Published November 1, 2011
I’m 32 years old; I have two kids, a husband and a B.A. from New York University. My life is pretty fulfilling, but I want to go back to school. My family consists of a spirited but stubborn three and a half year old boy, a quirky but funny nine month old girl, a quiet but determined husband who works in the aviation industry and two cats that often get forgotten about. I’ve recently informed all of them that I wish to pursue my master’s degree
in speech pathology.
But, it seems that every time I try to research a program, one of the kids starts to cry, demands Cheerios, needs a diaper change or wants to go to the playground. It has become apparent that this is going to be more complicated than I thought. In fact, I’m nursing my baby as I write this. It’s virtually impossible to get anything done.
There must be other mothers out there in graduate programs, but I can’t imagine how they took time out of their demanding days as a parent to make phone calls, tour schools, go on graduate interviews and complete the graduate admission process.
I’ve been a substitute teacher for the NYC Department of Education for two years. I started subbing when my son was one year old. There is one particular day of subbing that sticks out in my mind, the day I subbed for a 12:1:1 class at a magnet elementary school. That was the day that I met Ann, a speech pathologist. She started her lesson, and I thought to myself, “I could do what she’s doing; I want to do what she’s doing!” I’m a writer, and a lover of words. When I saw Ann fully engaged with the kids in this class, teaching them to love words and sentence structure, I had a strong suspicion that this was the profession for me.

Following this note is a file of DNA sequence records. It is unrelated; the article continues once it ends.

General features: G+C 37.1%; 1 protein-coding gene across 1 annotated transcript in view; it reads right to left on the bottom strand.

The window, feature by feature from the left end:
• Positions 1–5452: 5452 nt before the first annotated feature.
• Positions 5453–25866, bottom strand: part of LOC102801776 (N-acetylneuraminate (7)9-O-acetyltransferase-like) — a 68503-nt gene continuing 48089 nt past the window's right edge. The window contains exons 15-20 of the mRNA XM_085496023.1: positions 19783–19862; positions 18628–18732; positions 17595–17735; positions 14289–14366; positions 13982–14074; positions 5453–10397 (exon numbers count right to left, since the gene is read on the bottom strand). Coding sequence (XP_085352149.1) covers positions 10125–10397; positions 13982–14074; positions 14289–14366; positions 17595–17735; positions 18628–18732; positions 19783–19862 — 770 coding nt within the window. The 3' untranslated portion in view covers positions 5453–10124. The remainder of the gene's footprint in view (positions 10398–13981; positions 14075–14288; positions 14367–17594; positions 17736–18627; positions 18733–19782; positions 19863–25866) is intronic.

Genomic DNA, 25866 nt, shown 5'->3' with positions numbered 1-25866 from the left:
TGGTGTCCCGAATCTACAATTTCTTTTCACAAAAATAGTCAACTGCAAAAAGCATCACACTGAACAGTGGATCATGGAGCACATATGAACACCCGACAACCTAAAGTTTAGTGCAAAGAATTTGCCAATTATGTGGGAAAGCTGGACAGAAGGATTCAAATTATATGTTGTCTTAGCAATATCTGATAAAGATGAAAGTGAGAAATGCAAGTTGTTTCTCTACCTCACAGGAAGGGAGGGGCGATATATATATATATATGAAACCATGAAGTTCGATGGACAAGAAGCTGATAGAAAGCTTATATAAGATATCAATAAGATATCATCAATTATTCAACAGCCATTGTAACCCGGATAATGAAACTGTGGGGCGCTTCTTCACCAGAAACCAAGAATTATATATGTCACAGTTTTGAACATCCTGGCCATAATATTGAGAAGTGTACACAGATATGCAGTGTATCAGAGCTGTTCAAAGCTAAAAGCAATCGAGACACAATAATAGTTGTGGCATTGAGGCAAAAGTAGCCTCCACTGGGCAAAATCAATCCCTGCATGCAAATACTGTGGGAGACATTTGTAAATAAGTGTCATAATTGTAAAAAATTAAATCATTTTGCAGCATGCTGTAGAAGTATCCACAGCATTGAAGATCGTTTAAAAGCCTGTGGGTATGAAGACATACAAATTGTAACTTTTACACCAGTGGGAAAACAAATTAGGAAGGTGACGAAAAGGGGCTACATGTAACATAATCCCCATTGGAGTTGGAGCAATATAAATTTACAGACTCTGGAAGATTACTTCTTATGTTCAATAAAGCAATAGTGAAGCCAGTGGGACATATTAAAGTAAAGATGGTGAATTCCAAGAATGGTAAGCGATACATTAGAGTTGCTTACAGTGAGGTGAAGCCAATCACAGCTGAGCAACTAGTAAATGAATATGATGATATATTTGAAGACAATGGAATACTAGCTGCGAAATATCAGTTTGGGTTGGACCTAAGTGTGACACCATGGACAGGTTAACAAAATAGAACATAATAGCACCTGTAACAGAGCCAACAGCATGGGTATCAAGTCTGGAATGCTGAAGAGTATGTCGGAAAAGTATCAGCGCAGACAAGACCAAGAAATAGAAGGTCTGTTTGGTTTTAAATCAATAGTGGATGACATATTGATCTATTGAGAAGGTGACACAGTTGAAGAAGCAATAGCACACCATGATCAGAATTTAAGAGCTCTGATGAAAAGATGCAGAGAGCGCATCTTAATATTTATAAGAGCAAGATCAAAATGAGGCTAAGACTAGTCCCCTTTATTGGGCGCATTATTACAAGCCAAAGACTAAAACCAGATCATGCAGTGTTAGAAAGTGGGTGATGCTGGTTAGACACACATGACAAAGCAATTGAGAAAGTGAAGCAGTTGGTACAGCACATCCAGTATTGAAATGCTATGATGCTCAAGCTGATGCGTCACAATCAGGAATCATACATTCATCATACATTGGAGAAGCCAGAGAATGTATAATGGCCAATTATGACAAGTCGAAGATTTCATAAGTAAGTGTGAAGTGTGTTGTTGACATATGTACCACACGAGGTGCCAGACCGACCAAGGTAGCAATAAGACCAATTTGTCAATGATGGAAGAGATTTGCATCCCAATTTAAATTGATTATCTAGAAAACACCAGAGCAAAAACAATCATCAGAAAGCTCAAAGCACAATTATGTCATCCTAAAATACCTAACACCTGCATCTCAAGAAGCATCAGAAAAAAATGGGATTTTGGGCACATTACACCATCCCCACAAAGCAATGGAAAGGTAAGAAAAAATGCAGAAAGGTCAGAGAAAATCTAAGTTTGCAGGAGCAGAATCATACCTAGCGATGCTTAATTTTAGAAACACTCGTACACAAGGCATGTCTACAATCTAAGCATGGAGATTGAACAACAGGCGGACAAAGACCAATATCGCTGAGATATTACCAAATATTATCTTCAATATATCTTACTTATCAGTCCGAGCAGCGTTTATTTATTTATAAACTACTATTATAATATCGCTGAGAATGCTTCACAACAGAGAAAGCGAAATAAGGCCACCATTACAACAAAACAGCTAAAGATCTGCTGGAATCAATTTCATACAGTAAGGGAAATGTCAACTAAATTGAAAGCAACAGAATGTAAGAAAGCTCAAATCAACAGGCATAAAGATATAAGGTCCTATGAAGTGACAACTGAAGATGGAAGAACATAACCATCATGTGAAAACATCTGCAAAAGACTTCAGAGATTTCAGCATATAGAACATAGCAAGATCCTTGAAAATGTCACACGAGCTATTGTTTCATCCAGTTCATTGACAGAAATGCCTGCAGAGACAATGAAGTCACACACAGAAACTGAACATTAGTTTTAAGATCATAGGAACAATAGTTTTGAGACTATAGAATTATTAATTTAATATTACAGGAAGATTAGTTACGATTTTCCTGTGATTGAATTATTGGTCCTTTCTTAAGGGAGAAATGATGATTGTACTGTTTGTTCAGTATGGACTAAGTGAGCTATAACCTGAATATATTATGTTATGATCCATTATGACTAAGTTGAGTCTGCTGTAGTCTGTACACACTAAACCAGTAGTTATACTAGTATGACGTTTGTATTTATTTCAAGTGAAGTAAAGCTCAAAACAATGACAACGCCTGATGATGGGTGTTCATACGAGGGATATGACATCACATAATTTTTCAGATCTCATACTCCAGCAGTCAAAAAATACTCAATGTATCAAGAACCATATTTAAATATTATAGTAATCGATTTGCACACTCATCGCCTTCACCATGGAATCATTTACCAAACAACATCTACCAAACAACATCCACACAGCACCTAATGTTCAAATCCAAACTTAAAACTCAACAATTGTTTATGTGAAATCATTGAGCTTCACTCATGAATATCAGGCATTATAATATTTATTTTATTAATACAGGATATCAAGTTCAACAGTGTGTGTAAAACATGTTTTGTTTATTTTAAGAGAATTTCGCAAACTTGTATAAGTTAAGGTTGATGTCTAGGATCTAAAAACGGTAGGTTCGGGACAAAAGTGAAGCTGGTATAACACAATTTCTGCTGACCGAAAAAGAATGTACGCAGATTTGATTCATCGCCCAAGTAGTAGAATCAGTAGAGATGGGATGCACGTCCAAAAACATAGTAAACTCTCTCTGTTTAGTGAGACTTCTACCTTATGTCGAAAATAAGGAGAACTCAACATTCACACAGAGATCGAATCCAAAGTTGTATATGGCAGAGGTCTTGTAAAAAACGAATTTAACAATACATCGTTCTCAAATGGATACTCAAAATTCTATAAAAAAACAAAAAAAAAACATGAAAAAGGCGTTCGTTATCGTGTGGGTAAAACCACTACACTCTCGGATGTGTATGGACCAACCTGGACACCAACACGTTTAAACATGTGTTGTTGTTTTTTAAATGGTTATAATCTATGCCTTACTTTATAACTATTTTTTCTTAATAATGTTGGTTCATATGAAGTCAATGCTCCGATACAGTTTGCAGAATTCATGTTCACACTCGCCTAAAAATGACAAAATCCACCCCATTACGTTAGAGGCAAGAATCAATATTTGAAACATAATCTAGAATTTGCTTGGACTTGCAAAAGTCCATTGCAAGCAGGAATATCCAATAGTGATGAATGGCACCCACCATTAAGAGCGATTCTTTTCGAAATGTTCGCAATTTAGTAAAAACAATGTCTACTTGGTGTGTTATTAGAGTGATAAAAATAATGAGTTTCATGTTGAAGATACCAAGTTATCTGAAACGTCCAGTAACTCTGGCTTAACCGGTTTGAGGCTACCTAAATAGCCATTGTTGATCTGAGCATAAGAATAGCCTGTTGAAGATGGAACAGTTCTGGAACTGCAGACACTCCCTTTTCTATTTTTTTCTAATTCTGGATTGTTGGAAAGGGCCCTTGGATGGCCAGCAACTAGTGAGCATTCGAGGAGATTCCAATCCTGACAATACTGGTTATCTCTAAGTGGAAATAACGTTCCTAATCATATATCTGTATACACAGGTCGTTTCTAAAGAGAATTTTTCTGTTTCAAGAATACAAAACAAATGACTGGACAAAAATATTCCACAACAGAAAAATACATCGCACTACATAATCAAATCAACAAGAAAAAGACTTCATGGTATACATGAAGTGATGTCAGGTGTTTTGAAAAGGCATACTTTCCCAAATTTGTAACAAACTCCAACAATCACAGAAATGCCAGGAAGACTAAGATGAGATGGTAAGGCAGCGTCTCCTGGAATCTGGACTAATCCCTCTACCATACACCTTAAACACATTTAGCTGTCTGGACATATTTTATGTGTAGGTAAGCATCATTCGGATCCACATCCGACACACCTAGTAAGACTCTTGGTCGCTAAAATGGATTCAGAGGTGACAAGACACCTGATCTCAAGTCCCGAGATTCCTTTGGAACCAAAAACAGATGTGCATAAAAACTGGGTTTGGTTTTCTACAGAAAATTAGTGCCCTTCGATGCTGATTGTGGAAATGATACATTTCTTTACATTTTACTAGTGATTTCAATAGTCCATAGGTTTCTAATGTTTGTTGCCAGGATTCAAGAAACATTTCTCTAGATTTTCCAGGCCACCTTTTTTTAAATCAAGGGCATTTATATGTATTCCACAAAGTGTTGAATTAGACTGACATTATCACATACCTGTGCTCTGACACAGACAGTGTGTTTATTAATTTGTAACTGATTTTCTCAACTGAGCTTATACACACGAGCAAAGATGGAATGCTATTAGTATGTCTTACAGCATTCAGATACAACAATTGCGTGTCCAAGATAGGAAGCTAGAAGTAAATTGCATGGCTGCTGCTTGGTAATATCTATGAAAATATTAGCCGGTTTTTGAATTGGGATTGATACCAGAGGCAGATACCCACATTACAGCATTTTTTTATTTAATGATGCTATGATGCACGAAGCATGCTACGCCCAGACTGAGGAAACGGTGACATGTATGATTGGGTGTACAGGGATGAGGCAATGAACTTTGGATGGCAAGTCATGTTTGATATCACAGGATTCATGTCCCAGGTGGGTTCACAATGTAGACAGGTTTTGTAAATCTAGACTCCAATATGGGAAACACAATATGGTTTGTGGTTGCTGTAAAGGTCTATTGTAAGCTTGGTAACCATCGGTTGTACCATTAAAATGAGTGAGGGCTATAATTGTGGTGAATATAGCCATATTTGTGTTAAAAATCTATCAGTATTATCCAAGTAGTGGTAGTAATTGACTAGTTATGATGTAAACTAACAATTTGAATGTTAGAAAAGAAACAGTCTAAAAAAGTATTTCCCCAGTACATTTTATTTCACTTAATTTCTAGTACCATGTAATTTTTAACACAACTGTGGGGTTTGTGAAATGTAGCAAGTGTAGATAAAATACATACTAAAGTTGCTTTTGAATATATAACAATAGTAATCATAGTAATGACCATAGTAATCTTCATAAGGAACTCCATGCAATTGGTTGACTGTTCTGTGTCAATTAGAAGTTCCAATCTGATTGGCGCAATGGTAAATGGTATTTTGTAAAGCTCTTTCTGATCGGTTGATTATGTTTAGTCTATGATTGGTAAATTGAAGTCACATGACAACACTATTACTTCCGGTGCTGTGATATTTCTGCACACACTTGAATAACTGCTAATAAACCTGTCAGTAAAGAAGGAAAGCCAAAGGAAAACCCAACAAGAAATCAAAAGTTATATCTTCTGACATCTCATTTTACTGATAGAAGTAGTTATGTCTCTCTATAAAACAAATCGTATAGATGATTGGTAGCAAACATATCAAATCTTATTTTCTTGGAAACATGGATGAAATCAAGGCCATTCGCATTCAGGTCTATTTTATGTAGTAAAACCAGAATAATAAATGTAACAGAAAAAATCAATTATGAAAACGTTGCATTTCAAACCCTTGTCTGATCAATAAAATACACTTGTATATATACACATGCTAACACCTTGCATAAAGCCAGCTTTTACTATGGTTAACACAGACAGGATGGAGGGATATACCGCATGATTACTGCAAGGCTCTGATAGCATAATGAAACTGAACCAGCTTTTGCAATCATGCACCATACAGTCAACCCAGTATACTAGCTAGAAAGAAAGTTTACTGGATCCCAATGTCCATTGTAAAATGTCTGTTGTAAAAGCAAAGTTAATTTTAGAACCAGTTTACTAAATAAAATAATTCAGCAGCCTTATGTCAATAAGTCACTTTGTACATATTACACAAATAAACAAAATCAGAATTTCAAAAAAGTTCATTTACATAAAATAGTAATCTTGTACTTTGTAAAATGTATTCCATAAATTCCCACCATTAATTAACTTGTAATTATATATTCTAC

When my son, Ari, developed a mild stutter at age two and half, I remembered Ann. I called her frantically, asking her what I should do to help Ari. She referred me to a speech fluency specialist. The speech fluency specialist said “Sometimes children go through a phase where their minds work faster than their mouths. I’m not suggesting that you don’t get him evaluated, if you want to do that, by all means do it, but he may just grow out of this stutter with time.” She was right, by age three Ari was a fluid speaker.
This was just the beginning of my fascination with the field of speech pathology. I knew I’d found something that I wanted to continue to explore in an academic setting.
Now that I know what I want to do with my life, I need to figure out how to navigate through the graduate application process, and actual graduate school while caring for two small children. The application deadline is January 6th. Here’s hoping I get it all done.
Follow Sarah in her application adventures:
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